I’ve got to deal with Noll’s Scandal in a place somewhere and so I’m thinking about it. I ought to go through his book more carefully, but from what I remember, it was a more respectable form of Douglas Frank’s Less Than Conquerors both in its argument, and acceptance. Which is to say, Mark Noll is cooler than Frank.
I don’t wonder why Frank didn’t make it and Noll did. Frank wants to preach as much as Noll does, but Frank’s preaching is more obvious than Noll’s, and, unfortunately, you can tell pretty well. That is not cool. Also Frank is more condescending and that tends to make a chap look less than intellectual. If you want to seem intellectual, sarcasm and contempt are going to come across like prejudice and bigotry. In the academic world, where seeming is everything, it won’t fly; you can’t seem intellectual that way. Nobody will take you seriously if you make the same poor argument and come across as bigoted and holy. It simply is not cool. So Noll polishes up the argument and gets all the acclaim. That’s tough on Frank, but who likes a cocky maverick anyway? NOT ME!!
Ok, so this guy Noll rolls out the usual suspects: SCSR, dispensationalism and holiness (the movement, the associated theory of sanctification, pentecostalism, all that jazz).
I know SCSR was big, I know it was a mistake, but I just find it awfully ironic that latter day evangelicals knock former day evangelicals for grabbing onto the tail end of the passing fad in academia without bothering to understand it any more carefully than I understand it. Hello modernists. Hello postmodernists. And why never existentialists? How about something a little more timeless? How about an original critique of something for a change instead of the passe truisms of the critics of the former fad (which critics were in the avant guard of the present fad back in the day). And if SCSR weren’t so boring, I’d try to understand it better myself.
I seriously find it irritating that their shallow analysis of dispensationalism always leads them to conclude it makes for cultural disengagement. Well, it makes for cultural disengagement of the kind they are loath to disengage from (the World), but it is a really stupid conceit both of anti-dispensationalists and also of dispensationalists—unfortunately—to find in dispensationalism the logic for failing to take matters of culture seriously (our Father’s cosmos and its enjoyment in subcreation and recreation. Ultimate Re-Creation = New Heaven and New Earth. What could be more refined than the culture of a City that comes down out of Heaven?). With Traherne a dispensationalist may be transported by the Revelations of St. John.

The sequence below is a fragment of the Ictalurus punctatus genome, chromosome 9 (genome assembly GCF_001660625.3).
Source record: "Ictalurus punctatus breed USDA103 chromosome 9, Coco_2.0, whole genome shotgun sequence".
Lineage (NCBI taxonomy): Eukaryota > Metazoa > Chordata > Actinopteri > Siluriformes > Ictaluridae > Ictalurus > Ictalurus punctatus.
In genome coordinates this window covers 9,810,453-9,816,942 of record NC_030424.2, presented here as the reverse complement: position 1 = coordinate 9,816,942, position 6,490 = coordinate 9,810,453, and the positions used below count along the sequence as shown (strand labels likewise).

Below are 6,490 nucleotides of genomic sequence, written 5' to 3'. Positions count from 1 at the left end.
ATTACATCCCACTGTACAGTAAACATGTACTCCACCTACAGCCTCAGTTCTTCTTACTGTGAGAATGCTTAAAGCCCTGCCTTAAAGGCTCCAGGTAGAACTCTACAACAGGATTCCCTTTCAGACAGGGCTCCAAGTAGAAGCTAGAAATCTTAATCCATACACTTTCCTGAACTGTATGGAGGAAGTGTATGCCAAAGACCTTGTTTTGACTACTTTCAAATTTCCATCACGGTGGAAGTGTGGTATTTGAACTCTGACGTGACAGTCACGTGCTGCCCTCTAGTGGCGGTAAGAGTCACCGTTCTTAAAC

It is all the rage to be Reformed and a Calvinist nowadays, so much so, that one is loath to call oneself anything other than an Arminian and an Anabaptist or a Plain Old Papist just to be set apart. The sanctification of the affections is never in view when one reads the analises of Keswick, Victorious Life Theology, the Holiness movement and all of those things. Let them trash the aberrations, but let them not build caricatures. One has the feeling from conversations tinted by Tozer that what they make out to be one thing, was really another, and that they practice cheap shots at what is not in style.
They can’t look deeper because of their metaphysical dream of the world. They can’t change the thickness of their dream because they would first have to change their loyalties. To change their loyalties they would have to change what they value. But what they value is ordered by their intuition about the immanent nature of reality, and they are not dissatisfied with that intuition. They are dissatisfied with how it works out in practice.
Now, having gotten that out of the way, it is time to see if I remember what Noll actually says.